Dynamic Derotation Braces (DDBs) are custom-made, underarm spinal orthoses equipped with specially designed derotating blades that are set to produce a derotating or an anti-rotating effect on the thorax and the trunk of scoliotic patients. Derotation is defined as the correction of the rotational deformity (e.g. reduction of Perdriolle angle value). Anti-rotation is defined as the prevention of rotational deformity progression. When there is anti-rotation in a progressive curve, the Perdriolle angle remains unchanged during treatment. In other words, progression of vertebral rotation or rib cage rotational deformity in the transverse plane is prevented.

The purpose of this report is to present an overview of the DDB, including the historical background, the biomechanical principles of its function, technical aspects pertinent to its prescription, construction, and the so far published results on its use. The general theoretical principles of conservative treatment with braces will also be presented.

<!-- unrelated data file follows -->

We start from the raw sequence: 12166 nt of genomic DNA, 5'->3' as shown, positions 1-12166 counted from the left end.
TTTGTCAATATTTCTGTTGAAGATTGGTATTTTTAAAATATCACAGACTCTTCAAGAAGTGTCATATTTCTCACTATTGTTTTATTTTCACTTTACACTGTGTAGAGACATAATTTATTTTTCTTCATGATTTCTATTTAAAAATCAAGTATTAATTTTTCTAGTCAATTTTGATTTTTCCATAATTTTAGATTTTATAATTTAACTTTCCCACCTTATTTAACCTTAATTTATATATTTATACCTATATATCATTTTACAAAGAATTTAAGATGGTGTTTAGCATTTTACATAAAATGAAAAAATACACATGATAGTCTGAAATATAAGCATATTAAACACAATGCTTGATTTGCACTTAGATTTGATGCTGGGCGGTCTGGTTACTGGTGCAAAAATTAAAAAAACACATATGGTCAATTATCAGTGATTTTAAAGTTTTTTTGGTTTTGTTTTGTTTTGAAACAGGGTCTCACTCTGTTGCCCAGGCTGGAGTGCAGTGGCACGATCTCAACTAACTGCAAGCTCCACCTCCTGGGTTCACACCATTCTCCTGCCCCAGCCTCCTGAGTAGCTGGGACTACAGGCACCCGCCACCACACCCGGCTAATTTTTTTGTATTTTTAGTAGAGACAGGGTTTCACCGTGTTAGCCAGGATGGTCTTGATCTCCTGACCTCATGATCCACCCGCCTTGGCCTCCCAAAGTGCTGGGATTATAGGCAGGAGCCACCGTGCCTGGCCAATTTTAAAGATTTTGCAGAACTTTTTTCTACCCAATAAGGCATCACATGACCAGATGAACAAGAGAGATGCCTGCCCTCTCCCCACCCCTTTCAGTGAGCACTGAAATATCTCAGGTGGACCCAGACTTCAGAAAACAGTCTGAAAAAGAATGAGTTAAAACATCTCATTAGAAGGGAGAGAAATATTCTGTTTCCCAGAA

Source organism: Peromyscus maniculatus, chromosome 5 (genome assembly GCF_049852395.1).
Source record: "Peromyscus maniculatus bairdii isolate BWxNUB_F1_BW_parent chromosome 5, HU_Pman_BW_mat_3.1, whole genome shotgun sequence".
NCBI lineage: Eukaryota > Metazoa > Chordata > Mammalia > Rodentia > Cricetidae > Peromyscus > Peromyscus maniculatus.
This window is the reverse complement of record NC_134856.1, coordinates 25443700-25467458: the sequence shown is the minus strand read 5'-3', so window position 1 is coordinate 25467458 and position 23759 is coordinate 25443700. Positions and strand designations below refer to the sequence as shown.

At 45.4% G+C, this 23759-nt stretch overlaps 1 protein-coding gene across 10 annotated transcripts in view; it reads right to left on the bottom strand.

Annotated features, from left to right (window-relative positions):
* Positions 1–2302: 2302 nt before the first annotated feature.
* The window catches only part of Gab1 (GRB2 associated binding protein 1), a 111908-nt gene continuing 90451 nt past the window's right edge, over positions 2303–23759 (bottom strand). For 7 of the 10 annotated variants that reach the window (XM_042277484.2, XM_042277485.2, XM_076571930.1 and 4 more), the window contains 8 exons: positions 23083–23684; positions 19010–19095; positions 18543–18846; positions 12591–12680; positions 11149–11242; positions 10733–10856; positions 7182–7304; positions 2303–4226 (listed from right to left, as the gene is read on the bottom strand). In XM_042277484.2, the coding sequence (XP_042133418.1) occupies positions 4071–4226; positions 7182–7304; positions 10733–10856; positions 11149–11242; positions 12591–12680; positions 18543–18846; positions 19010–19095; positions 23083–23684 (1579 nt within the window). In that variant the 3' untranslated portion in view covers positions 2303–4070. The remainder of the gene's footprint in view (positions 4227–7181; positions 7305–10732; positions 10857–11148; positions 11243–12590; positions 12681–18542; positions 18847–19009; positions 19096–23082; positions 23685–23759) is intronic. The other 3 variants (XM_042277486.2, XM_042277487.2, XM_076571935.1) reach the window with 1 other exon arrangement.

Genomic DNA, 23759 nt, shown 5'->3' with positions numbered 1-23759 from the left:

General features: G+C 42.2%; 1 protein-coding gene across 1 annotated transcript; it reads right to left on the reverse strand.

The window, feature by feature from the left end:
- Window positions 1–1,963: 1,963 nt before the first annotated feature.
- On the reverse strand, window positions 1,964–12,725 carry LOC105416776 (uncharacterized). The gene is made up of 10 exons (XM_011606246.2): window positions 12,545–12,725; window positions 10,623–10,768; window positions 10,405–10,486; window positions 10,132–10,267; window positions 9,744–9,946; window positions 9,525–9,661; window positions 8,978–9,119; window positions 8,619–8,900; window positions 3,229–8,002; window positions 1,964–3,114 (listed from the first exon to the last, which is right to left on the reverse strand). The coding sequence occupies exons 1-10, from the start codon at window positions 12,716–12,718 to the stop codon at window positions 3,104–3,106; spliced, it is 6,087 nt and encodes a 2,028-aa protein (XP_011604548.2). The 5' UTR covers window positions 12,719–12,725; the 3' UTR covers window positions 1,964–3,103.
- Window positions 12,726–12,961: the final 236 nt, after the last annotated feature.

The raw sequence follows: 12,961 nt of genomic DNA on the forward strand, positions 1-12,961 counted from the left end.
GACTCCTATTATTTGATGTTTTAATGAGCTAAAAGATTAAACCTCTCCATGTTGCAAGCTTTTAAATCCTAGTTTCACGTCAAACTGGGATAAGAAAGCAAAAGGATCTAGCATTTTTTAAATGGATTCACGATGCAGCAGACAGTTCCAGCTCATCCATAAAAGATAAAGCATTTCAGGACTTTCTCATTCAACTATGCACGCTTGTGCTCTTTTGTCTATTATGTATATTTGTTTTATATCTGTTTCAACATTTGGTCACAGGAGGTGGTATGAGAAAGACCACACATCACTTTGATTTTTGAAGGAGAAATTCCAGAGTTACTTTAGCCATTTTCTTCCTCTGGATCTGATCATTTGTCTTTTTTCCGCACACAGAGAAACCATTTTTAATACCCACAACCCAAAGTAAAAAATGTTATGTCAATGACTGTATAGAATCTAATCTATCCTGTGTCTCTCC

Scoliosis History
The DDB was designed and used by surgeons of the Scoliosis & Spine Unit of "KAT" Orthopaedic Hospital in Athens and the Certified Orthotist and Prosthetist (CPO), Mr. Nikolaos Vastatzidis of Athens. Based on their extensive experience with different types of braces, this group designed a modification of the classic modular Boston Brace, in order to address the rotational element of scoliosis. The first type of brace they developed was called Boston LP (Limited Pressure). Following its short-lived use, this was replaced by the Dynamic Derotation Brace. The new design, introduced in 1982, was based again on the basic BOSTON BRACE, with the addition of a system of light and slightly flexible blades made of aluminium. The construction of the new brace was based on the traditional plaster mould of the trunk of the patient, onto which the heat-treated PVC sheet was applied. The blades were added last and were placed at the highest point of the hump.